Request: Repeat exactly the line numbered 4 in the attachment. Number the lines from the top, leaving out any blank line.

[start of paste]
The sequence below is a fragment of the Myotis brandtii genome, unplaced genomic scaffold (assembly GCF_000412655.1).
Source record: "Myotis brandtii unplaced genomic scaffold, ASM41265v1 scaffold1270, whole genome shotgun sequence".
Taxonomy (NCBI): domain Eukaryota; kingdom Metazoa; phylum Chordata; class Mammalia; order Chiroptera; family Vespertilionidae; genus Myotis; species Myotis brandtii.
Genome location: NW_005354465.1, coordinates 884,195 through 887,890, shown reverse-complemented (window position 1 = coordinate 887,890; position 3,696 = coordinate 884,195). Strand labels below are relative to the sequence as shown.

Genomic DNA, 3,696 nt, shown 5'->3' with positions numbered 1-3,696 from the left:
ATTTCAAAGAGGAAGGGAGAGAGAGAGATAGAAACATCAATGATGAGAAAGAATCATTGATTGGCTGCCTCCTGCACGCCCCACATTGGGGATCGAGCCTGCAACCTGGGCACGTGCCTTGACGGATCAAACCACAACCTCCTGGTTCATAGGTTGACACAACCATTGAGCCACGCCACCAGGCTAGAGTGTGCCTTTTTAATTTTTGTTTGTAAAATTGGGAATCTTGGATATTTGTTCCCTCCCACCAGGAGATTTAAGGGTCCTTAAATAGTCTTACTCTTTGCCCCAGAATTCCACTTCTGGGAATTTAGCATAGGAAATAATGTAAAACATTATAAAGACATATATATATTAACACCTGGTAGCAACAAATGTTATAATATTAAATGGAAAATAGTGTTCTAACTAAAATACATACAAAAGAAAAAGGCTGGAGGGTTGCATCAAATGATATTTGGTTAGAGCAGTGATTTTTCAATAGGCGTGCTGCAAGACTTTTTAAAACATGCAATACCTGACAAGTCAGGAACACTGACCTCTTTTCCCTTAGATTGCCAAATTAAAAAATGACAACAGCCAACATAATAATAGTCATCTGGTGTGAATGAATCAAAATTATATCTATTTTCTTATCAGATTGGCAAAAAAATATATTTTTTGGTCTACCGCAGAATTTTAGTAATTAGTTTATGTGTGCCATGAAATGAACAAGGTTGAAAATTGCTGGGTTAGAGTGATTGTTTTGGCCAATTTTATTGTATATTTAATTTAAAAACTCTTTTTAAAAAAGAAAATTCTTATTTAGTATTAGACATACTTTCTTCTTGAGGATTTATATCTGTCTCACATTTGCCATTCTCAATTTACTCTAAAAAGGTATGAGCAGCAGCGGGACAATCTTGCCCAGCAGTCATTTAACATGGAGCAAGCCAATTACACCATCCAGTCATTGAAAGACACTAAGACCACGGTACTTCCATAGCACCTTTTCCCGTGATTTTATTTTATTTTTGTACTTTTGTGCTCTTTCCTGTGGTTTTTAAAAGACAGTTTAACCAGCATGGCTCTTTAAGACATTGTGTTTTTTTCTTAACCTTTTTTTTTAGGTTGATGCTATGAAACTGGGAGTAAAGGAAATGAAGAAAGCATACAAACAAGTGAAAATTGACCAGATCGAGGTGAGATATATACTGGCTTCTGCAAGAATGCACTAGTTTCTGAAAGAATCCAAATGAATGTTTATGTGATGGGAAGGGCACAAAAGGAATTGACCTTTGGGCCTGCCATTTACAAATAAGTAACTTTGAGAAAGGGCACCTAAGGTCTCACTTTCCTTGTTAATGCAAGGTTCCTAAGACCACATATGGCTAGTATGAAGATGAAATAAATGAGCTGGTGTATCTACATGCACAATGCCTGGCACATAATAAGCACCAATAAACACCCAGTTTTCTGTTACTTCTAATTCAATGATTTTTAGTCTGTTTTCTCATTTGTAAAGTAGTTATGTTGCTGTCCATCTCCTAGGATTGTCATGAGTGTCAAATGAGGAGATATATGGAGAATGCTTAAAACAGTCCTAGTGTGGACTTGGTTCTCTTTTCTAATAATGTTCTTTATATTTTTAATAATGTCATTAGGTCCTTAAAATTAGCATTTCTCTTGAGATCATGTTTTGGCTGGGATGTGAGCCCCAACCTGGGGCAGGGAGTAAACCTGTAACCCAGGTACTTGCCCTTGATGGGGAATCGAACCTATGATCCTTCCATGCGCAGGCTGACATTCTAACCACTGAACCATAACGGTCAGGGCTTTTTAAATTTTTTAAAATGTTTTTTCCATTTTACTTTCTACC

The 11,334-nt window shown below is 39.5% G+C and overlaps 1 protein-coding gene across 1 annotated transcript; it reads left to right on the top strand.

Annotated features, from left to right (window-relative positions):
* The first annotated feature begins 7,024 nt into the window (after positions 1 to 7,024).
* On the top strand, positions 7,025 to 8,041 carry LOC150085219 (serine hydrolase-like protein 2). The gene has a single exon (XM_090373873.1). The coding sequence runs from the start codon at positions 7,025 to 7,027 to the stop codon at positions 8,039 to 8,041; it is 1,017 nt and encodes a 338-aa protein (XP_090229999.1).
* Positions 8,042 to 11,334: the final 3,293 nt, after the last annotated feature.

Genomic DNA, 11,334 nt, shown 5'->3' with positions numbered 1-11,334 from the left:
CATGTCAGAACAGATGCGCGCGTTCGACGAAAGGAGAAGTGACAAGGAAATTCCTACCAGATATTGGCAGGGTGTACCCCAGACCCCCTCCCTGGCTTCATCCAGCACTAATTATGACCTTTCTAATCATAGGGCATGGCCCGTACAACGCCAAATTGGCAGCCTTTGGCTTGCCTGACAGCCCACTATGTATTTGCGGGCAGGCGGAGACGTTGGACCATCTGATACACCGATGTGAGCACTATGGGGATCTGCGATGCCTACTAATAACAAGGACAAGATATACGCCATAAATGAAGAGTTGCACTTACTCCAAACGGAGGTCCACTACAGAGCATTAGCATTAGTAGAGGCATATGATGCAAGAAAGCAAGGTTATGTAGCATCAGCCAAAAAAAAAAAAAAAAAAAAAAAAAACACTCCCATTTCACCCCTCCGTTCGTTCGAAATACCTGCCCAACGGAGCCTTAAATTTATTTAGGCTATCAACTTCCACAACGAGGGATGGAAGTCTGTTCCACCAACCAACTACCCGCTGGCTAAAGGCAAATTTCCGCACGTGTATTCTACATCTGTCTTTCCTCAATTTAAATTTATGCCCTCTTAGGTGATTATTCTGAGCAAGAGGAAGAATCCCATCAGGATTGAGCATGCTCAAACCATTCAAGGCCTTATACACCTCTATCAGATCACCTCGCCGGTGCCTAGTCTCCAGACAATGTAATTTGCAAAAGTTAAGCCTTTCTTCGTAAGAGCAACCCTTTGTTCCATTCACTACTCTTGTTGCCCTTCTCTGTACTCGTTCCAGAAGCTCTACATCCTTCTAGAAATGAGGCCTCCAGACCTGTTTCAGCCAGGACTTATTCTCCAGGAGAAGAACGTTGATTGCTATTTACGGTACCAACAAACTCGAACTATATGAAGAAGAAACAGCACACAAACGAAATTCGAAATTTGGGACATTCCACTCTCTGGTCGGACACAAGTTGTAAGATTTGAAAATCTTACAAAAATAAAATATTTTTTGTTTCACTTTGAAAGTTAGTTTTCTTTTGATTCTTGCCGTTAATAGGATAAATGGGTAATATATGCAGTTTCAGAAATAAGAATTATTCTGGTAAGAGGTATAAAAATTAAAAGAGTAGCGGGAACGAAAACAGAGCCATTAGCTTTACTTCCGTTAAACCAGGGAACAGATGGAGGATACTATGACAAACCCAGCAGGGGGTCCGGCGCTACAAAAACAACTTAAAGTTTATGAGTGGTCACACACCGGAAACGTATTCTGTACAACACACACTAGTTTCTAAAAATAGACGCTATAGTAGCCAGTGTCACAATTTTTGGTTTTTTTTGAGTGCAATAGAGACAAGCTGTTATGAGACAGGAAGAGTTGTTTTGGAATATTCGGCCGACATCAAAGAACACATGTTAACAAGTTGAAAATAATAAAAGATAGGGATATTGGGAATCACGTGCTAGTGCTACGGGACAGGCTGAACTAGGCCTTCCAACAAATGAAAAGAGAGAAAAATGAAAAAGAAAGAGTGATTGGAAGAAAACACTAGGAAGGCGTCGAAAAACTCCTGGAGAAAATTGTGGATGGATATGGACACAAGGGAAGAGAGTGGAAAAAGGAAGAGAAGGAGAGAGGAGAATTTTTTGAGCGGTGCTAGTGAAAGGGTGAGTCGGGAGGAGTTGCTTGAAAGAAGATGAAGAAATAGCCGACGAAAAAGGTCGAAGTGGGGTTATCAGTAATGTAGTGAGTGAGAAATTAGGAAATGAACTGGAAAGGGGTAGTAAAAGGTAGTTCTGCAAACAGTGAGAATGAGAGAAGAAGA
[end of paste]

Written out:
Genome location: NW_005354465.1, coordinates 884,195 through 887,890, shown reverse-complemented (window position 1 = coordinate 887,890; position 3,696 = coordinate 884,195). Strand labels below are relative to the sequence as shown.